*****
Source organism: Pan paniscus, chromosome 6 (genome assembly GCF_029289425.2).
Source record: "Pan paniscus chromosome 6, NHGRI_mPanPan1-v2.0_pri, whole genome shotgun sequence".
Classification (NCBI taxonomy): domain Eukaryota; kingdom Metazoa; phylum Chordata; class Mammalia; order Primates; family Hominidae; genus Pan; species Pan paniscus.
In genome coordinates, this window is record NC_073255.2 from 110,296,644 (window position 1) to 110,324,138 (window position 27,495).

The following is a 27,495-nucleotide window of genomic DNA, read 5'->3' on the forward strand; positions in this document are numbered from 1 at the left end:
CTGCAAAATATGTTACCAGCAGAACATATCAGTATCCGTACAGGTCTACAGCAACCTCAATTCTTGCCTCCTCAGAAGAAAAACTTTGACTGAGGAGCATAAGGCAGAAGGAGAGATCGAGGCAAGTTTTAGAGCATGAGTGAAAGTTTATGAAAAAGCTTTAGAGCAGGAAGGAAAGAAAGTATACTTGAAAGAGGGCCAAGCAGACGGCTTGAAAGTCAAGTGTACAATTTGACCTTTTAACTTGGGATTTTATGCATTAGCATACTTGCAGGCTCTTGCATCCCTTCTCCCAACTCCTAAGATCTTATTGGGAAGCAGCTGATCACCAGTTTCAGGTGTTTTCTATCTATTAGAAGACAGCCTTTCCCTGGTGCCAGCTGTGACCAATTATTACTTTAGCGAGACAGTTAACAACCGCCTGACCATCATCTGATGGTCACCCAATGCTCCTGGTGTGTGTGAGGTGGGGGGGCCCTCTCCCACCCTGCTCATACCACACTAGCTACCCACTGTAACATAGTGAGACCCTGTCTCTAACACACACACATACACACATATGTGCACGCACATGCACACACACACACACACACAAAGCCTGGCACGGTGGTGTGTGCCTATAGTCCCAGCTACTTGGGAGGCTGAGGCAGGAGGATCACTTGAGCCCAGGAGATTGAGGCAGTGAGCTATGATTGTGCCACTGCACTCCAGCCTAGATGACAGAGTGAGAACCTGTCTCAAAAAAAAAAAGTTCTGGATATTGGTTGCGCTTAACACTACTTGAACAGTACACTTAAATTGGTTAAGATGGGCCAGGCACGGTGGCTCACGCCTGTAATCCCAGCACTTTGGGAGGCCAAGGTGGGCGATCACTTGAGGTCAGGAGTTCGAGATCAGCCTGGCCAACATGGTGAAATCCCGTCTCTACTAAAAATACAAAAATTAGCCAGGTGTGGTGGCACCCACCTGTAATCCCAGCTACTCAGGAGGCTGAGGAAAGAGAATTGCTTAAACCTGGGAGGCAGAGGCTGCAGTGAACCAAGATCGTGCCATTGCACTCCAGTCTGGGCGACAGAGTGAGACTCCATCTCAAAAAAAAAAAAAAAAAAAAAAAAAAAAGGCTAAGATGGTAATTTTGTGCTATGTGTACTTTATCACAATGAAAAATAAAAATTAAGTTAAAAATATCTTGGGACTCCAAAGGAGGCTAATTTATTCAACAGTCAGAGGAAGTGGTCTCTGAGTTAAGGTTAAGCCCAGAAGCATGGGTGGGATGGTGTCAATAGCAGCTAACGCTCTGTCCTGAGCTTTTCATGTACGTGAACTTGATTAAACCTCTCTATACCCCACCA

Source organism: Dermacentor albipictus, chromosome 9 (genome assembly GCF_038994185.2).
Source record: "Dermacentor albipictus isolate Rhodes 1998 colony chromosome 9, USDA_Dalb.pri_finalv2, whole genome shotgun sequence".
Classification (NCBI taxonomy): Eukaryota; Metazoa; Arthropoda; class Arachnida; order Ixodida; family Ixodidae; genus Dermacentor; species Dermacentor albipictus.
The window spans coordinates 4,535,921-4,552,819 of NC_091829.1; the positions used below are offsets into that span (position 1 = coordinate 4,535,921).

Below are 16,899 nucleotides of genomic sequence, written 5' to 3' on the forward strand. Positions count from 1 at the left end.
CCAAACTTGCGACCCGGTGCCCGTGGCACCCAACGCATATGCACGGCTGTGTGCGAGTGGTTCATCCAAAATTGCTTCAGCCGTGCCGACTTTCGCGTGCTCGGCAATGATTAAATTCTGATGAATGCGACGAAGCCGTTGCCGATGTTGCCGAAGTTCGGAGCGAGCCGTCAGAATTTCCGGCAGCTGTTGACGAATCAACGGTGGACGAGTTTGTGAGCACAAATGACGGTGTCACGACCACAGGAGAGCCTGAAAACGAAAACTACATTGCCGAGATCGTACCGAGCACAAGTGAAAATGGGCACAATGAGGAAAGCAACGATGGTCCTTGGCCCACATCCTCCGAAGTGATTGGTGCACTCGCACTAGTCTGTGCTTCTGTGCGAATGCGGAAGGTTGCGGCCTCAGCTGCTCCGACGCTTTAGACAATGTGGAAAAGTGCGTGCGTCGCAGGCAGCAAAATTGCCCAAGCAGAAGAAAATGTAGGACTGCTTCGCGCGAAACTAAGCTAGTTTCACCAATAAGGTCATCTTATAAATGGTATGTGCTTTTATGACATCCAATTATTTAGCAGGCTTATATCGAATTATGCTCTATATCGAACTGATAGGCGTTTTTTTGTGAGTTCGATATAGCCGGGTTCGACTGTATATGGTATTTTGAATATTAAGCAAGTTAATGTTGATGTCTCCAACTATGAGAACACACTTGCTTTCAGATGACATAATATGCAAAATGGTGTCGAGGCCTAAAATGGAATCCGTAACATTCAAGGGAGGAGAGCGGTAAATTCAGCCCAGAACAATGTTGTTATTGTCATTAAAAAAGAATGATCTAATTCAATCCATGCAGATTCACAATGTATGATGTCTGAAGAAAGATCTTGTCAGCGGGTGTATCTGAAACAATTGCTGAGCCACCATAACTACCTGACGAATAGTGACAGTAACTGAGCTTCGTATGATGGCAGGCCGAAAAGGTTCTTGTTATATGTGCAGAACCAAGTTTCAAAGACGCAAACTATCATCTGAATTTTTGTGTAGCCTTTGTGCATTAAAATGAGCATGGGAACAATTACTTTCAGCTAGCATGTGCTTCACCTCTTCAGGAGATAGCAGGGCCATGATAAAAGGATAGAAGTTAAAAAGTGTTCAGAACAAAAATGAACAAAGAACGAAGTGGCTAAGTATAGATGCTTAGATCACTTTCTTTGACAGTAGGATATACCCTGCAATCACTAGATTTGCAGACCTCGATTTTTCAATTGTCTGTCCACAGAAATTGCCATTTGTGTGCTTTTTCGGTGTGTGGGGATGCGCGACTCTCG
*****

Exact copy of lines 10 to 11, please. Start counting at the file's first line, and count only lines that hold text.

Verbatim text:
The window spans coordinates 4,535,921-4,552,819 of NC_091829.1; the positions used below are offsets into that span (position 1 = coordinate 4,535,921).

Below are 16,899 nucleotides of genomic sequence, written 5' to 3' on the forward strand. Positions count from 1 at the left end.